The Morning After: Dec. 10, 2018

Welcome to The Morning After, where I share with you what movies I’ve seen over the past week. Below, you will find short reviews of those movies along with a star rating. Full length reviews may come at a later date.

So, here is what I watched this past week:

The Favourite


My first exposure to director Yorgos Lanthimos was his futuristic satire The Lobster starring Rachel Weisz and Colin Farrell. That film was certainly bizarre, but showed a great flavor for the unusual, making him a director to look out for each time he releases a film.

The Favourite has a lot of Lanthimos’ trademark quirkiness, but it’s a more straight forward period drama than what he’s done previously. Olivia Colman plays Queen Anne, an 18th century English monarch whose short rein was filled with the kind of pablum that doesn’t often make great movies. Except this one, which centers around the relationship of Sarah Churchill, Duchess of Marlborough (Rachel Weisz) and her cousin Abigail Hill (Emma Stone) as she seeks a job after her family financial collapse. As Abigail weeds her way into Anne’s life, Sarah plays her political hand too strongly, risking her royal friendship and allowing Abigail an opening.

While the historical story is far less incendiary than this film, it nevertheless provides fascinating grist for Lanthimos’ sawmill. The trio of ladies are brilliant together with Colman, Weisz, and Stone all turning in superb performances. The gorgeous design and costumes make a lovely setting for this biting historical drama about love, betrayal, and pigeon-shooting.

A Star Is Born


Lady Gaga and Bradley Cooper prove strong scene partners in this fourth version of the classic Hollywood story A Star Is Born.

The first film, from 1937, was set in Hollywood as an out of work actress (Janet Gaynor) finds a legendary benefactor (Fredric March) who gives her the chance to become a star. After Judy Garland and James Mason remade the film to great acclaim in 1954 shifting its focus from film to music, it was further iterated on in 1976 by Barbra Streisand and Kris Kristofferson. This third attempt, which moves the singing out of Hollywood, was much maligned even if it did produce one of cinema’s most famous songs (“Evergreen”).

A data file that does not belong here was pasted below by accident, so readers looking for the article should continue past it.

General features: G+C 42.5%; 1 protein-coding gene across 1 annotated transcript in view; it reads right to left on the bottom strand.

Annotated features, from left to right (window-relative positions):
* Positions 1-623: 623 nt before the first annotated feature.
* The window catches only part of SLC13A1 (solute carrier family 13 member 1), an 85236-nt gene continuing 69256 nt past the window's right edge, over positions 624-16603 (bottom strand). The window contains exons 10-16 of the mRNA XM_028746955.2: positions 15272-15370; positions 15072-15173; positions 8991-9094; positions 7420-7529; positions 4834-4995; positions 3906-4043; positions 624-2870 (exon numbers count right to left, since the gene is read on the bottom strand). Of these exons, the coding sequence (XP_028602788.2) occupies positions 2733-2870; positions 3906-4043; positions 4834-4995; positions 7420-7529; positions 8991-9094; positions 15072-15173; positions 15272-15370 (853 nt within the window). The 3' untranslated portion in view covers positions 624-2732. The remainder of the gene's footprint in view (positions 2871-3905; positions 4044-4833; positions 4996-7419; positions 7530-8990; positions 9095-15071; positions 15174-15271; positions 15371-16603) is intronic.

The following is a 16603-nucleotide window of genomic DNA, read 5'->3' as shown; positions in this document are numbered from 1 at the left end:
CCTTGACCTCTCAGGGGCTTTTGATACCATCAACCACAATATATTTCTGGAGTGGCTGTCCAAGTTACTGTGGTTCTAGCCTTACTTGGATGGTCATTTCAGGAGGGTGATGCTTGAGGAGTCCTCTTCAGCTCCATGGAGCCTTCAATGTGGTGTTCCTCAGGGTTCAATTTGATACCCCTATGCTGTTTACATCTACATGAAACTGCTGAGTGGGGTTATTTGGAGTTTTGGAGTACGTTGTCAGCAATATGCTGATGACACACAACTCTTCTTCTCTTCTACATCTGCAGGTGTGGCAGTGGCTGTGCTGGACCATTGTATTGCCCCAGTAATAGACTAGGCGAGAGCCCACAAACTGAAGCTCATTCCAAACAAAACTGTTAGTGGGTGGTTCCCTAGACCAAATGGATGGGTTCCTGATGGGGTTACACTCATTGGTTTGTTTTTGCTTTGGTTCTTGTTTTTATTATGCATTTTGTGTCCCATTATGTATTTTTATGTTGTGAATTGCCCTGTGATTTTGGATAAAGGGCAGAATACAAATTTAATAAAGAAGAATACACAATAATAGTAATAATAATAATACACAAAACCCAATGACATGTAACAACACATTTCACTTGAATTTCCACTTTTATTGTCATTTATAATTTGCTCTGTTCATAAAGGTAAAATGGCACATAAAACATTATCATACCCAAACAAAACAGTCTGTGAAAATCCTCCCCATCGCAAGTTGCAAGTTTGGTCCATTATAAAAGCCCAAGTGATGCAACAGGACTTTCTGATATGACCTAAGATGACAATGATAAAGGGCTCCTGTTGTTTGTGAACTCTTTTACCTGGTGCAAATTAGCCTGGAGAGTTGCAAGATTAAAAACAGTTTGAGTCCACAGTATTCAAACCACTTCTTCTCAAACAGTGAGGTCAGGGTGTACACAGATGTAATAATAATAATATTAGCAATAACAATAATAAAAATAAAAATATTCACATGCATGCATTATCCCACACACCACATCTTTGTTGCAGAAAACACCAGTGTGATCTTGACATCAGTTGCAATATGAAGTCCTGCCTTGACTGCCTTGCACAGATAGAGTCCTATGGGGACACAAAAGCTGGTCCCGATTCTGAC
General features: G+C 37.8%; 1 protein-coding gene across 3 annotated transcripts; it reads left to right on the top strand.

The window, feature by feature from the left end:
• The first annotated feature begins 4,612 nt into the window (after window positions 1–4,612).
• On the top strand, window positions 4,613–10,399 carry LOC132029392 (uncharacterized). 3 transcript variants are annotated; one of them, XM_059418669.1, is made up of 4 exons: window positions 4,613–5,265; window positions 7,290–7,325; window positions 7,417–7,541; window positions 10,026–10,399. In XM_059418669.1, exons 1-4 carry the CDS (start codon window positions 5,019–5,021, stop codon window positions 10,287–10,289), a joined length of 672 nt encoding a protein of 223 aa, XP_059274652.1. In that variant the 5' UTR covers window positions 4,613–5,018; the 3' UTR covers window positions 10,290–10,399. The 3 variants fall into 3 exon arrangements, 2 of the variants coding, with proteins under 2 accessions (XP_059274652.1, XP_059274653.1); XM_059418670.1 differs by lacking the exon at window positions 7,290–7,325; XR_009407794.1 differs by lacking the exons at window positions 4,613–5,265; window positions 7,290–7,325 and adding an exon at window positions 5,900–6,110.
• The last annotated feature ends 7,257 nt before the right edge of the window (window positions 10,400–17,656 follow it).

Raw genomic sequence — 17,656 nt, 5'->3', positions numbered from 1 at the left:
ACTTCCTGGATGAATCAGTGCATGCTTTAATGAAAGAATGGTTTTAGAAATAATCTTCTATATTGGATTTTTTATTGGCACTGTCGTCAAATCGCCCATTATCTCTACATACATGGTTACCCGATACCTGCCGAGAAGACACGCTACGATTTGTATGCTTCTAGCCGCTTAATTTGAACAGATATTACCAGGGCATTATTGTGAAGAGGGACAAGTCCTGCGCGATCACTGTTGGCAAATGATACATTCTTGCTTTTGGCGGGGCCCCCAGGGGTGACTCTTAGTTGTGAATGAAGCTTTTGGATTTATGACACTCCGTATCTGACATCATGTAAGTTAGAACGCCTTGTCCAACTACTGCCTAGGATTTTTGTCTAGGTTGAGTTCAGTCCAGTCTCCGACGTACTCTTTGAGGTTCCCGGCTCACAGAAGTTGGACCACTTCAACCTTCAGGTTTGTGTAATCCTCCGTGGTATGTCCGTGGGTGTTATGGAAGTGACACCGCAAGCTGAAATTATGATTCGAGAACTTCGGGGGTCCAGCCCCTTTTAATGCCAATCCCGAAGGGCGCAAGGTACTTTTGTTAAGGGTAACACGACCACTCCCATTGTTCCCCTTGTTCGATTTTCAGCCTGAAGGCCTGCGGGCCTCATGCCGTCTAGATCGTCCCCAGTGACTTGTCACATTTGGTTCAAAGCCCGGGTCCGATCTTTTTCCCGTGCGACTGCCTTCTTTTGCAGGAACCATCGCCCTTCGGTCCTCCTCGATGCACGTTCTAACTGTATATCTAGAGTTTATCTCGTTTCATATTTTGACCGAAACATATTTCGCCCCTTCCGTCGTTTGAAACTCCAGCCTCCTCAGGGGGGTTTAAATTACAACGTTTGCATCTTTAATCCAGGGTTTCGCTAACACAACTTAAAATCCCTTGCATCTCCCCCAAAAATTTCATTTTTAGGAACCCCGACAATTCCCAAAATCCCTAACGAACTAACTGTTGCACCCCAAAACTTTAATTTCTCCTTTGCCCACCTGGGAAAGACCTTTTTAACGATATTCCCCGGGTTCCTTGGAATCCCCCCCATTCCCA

42 years after that prior incarnation, Bradley Cooper makes his directorial debut acting alongside Lady Gaga in a plot not far removed from the third version. Herein, Cooper plays alcoholic Jackson Maine whose career is being slowly destroyed by his worsening tinnitus. After discovering Ally (Lady Gaga) in a drag bar, singing her heart out, he falls in love and takes her on tour with him where her star rises and eclipses his. Jack spirals further into alcoholism and drug addiction, risking his relationship with the burgeoning pop superstar.

Cooper’s direction is assured, a terrific debut for the actor. He and Lady Gaga are strong in their respective roles as is Sam Elliott as Jack’s half-brother and manager. The music is quite good, though the certain-to-be-Oscar-nominated “Shallow” pales in comparison to both “Evergreen” and 1954’s “The Man That Got Away,” it’s still a solid effort. The film is sure to be nominated for Best Picture at the Oscars, the first to do so since the 1937 original, along with a raft of other nominations, possibly even topping all others with a solid chance of winning Best Picture.

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